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Round goby movement patterns in a non-navigable river

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ŠLAPANSKÝ Luděk JANAC Michal ROCHE Kevin JURAJDA Pavel

Rok publikování 2020
Druh Článek v odborném periodiku
Časopis / Zdroj Canadian Journal of Fisheries and Aquatic Sciences
Fakulta / Pracoviště MU

Přírodovědecká fakulta

Citace
www https://doi.org/10.1139/cjfas-2018-0488
Doi http://dx.doi.org/10.1139/cjfas-2018-0488
Klíčová slova DULUTH-SUPERIOR HARBOR; FRESH-WATER FISH; NEOGOBIUS-MELANOSTOMUS; PROTERORHINUS-SEMILUNARIS; GREAT-LAKES; RANGE EXPANSION; POPULATION; DISPERSAL; INVASION; GOBIES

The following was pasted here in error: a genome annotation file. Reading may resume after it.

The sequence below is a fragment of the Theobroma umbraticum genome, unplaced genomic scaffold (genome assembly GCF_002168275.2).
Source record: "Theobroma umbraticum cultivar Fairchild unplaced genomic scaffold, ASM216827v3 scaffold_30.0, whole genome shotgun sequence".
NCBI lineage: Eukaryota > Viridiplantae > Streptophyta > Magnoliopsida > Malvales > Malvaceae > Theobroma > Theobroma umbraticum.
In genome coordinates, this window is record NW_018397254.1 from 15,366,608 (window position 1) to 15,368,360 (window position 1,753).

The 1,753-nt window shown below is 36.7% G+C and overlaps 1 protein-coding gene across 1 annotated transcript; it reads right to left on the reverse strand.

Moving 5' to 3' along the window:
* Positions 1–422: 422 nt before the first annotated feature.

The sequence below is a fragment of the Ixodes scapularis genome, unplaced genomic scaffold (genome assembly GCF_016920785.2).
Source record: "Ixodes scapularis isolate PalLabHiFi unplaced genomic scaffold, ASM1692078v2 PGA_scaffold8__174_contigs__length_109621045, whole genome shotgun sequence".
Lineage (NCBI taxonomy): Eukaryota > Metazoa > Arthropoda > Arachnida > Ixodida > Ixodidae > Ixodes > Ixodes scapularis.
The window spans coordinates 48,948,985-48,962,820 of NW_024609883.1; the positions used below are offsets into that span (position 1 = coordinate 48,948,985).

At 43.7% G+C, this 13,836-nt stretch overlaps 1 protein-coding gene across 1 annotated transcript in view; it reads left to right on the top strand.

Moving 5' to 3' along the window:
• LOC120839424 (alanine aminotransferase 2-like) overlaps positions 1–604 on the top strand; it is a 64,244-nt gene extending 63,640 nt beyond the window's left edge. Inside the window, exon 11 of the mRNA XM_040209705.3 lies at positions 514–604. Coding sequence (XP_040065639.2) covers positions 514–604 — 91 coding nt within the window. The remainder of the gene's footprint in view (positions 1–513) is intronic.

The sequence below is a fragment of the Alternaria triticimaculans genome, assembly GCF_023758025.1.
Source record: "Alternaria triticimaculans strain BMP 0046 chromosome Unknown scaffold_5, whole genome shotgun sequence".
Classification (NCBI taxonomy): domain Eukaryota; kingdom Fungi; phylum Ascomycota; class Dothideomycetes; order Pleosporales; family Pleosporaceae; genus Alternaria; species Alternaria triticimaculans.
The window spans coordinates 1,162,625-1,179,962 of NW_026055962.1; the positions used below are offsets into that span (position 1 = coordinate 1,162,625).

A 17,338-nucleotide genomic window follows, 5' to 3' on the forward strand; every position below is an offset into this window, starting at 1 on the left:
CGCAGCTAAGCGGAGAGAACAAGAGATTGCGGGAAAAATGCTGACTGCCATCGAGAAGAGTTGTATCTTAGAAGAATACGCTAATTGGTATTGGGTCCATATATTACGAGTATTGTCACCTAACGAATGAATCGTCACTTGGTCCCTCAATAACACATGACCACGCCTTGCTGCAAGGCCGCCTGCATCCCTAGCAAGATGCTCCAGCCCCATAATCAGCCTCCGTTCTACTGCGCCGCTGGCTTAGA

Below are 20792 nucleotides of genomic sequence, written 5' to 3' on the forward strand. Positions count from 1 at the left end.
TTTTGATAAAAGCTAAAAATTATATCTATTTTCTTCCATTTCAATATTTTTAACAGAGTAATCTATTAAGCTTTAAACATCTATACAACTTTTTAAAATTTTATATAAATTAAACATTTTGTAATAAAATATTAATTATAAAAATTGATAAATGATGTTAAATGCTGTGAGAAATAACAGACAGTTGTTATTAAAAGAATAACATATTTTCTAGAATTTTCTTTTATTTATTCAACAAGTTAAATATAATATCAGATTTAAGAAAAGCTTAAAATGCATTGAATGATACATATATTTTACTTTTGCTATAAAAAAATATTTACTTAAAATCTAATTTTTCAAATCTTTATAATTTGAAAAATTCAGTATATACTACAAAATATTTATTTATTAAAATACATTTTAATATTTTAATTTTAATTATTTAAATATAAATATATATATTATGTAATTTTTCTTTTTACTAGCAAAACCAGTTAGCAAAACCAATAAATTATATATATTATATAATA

Popis Understanding non-native species dispersal is vital for their future management. The round goby (Neogobius melanostomus) has greatly extended its range since the 1990s, with commercial shipping being the main vector. However, our knowledge regarding their secondary dispersal from points of introduction is surprisingly limited. In this study, a series of field experiments were undertaken on a mid-sized river to assess goby dispersal patterns within an established population, following a simulated release of a large number of propagules, or at a simulated invasion front. Most of the established population remained stationary and just a few individuals undertook long-distance dispersal (principally upstream). Mean distance travelled was 1.1 m.day(-1) (max. 29.6 m.day(-1)). While site fidelity appeared to last for most of the year (including winter), it was surprisingly relaxed during the spawning season. Concentrated release of a large number of propagules resulted in appreciably greater movement rates than in the established population, with upstream movement again dominating. In general, smaller, mostly male fish tended to move further and appeared as first colonizers in uninvaded areas.
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